He soon carved out a reputation by supplying photographs to journals such as the Illustrated London News and National Geographic.
In 1916 he joined the Royal Navy Volunteer Reserve and was deployed to take pictures in Port Said (pictured, below ships during a ceasefire). McLeish captured some of the earliest aerial war pictures in the First World War.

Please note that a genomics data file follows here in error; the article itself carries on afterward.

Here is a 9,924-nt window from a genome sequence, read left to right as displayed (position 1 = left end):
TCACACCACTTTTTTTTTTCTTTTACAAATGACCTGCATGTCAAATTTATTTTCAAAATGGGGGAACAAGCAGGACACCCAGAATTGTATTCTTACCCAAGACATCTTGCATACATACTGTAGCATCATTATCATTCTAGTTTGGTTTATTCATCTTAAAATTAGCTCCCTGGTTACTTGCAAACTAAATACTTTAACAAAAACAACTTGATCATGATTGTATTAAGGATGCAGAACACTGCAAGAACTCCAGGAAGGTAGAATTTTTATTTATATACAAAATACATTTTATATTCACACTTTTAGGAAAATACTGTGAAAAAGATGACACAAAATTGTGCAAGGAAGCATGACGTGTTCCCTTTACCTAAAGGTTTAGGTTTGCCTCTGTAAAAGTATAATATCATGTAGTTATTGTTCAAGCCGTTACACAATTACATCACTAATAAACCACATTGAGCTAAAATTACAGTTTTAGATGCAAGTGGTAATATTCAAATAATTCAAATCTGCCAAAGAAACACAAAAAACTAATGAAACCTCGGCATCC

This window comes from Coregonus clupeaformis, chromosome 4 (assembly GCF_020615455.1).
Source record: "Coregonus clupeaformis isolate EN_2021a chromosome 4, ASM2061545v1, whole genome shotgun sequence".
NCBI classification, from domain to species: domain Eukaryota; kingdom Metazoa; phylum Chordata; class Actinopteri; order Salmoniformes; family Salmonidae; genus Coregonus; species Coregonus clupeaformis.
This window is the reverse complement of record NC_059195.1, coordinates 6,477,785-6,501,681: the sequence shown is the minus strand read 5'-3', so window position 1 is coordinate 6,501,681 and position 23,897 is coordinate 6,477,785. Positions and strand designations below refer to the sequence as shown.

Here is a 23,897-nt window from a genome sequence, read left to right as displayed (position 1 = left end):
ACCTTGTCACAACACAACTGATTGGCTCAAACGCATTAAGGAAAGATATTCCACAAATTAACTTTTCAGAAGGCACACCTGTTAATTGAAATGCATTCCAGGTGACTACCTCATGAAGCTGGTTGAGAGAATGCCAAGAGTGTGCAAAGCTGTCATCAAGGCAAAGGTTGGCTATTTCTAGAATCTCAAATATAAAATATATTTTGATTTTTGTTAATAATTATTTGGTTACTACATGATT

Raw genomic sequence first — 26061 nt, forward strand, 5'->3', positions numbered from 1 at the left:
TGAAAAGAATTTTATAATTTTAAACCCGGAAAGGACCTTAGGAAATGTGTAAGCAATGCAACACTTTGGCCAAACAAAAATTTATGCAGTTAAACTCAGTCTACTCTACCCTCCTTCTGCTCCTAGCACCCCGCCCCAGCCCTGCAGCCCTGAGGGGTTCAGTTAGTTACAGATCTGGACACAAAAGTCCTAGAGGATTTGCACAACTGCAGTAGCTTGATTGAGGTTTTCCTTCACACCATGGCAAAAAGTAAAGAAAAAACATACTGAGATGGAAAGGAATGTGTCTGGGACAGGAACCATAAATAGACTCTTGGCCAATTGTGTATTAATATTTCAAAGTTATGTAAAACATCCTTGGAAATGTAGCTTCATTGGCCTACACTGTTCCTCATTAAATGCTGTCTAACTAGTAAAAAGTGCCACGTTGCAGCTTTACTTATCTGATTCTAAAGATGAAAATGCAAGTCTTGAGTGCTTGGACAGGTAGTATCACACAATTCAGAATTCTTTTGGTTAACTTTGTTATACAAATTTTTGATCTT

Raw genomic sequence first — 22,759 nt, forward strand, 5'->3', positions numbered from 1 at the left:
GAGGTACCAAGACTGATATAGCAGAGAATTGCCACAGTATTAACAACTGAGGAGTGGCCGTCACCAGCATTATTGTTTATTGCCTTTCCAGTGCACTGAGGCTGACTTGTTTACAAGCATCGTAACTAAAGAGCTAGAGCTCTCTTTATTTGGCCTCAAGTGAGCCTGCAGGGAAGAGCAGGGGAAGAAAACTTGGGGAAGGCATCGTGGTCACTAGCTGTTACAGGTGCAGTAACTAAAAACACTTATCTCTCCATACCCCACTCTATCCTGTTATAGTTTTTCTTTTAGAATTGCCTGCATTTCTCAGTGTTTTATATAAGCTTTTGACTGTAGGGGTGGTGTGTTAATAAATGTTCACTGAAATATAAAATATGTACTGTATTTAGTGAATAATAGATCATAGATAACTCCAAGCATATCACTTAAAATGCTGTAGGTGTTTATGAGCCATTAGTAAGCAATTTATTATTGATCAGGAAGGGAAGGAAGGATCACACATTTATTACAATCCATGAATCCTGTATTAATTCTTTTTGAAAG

After the conflict he lived in Canonbury, London, and developed his library of some 3000 photographs, mostly of Europe and the Middle East.
His pictures of the capital show it at a time when urban sprawl was swallowing up the countryside, an expansion that would see the population reach more than 8million by 1939.
Technically minded McLeish made his own camera, which used 5×4 glass plates. His creation was exhibited in the Science Museum and is now at the National Museum of Photography, Film and Television, in Bradford, west Yorkshire. He moved to Wimbledon at the start of the Second World War before dying in 1950.